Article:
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Show ALL Forums  > Single Parents  > Planning to Introduce the Kids in a Single Parent Dating Relationship      Home login  
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 HeightenFeelings
Joined: 1/2/2008
Msg: 1
Planning to Introduce the Kids in a Single Parent Dating RelationshipPage 1 of 1    
Planning to Introduce the Kids in a Single Parent Dating Relationship
I am above all else a loving single father. For me, new dating relationships are simultaneously a source of energizing excitement and multiple questions. When it comes to introducing my kid to someone who has become very important to me, there are several factors I consider.

Look at The Relationship
A lot of parents want to know, "When should I introduce my kids to the person I'm dating?" Peter Sheras, a clinical psychologist at the University of Virginia, and the author of I Can't Believe You Went Through My Stuff!: How to Give Your Teens the Privacy They Crave and the Guidance They Need, advises parents to look first toward the quality of the dating relationship before worrying about how or when to introduce the children. "The commitment is the most important piece because, when there's commitment, that becomes obvious to the kids."

Being honest with yourself and your partner is key. Not every dating relationship reaches the level of commitment that necessitates including the children. You may very well be enjoying a casual, lively social life with a person who is fun to be around, but with whom you simply don't envision a future. This is critical because once you involve your children, you leave them vulnerable to becoming attached. Frankly, doing so before you've even determined for yourself that this will be a long-term relationship is unfair to your children and could potentially be as painful for them as your initial separation or divorce from the other parent.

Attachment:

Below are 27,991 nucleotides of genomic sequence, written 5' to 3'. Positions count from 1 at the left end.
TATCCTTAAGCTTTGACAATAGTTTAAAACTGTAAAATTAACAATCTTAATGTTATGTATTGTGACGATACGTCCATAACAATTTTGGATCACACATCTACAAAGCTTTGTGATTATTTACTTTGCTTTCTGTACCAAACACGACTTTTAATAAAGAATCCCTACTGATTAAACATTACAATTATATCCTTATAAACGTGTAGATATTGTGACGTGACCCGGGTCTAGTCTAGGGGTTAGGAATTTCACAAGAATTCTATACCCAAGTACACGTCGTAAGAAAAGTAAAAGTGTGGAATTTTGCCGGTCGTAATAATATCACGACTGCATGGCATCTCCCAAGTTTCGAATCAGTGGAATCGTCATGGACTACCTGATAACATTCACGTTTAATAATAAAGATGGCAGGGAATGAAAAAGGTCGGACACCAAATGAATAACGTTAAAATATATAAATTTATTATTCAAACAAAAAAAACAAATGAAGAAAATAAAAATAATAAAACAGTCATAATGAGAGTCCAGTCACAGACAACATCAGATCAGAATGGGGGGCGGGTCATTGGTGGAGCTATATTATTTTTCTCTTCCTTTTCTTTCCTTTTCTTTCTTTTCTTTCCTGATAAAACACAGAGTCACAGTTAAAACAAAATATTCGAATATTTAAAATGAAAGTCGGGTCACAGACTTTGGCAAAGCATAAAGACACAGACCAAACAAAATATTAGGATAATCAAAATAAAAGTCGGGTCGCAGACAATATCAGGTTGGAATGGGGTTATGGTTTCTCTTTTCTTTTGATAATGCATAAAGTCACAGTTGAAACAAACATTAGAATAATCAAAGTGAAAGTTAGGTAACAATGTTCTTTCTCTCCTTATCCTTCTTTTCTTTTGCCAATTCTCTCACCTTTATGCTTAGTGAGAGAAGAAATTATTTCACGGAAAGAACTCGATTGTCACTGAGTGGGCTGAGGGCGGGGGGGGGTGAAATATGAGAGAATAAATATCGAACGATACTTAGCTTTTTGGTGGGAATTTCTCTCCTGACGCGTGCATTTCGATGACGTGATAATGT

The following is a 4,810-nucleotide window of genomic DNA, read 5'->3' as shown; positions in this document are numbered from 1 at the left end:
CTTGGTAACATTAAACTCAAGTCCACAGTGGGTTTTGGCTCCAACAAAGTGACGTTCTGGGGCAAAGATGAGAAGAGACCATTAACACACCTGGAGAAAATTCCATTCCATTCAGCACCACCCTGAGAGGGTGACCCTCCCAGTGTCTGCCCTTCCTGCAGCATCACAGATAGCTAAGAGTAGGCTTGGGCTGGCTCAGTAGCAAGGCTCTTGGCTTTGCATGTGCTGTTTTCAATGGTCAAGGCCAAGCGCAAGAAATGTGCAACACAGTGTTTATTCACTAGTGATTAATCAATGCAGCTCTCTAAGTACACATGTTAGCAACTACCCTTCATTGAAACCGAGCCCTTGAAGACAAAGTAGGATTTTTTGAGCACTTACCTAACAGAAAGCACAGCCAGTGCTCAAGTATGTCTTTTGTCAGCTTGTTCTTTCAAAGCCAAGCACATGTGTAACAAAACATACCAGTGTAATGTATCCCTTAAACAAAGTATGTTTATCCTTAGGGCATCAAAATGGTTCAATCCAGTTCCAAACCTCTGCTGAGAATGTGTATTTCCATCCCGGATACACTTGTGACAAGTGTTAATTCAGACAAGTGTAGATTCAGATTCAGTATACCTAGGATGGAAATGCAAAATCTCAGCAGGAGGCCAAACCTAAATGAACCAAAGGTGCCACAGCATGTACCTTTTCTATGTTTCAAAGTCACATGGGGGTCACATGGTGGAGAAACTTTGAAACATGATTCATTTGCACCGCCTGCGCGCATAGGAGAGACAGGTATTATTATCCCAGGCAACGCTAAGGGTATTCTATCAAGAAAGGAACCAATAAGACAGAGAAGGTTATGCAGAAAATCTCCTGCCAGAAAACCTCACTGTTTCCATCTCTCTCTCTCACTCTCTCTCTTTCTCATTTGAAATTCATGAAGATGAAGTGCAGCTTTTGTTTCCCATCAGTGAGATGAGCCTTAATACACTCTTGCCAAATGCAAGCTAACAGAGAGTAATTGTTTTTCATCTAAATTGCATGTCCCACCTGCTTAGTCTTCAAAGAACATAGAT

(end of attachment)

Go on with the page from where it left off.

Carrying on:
Before introducing a love interest to your children, you should:
Be in a committed relationship
Be able to envision making this person a part of your family
Talk openly with one another about what that would mean

Be Honest With Your Kids
Once you've both decided that this is a serious, committed relationship, you'll want to begin a meaningful dialogue with your children. Most importantly, you'll want to affirm your commitment to the kids and respond to any questions they have. Peter Sheras, a clinical psychologist at the University of Virginia, and the author of I Can't Believe You Went Through My Stuff!: How to Give Your Teens the Privacy They Crave and the Guidance They Need, explains, "Kids' fears are more fears of abandonment than anything else. They're afraid that when push comes to shove, you'll abandon them for this new relationship. Therefore, it's useful to make your commitment to them explicit before you even introduce the person."

In addition, Sheras emphasizes that you're not asking for the children's approval. Neither are you giving the children an ultimatum about accepting your partner. Rather, you're initiating a conversation about how important your children are to you, and what you each want for your future. Sheras recommends that parents, "Begin by making your own statement of love and support for your family. Then ask the children questions like 'What would you like for our family? What are you looking for in someone that we might bring into the family?'" This ongoing and honest dialogue is an important part of including the children in a relationship that has become important to you.

When talking with the children about your relationship: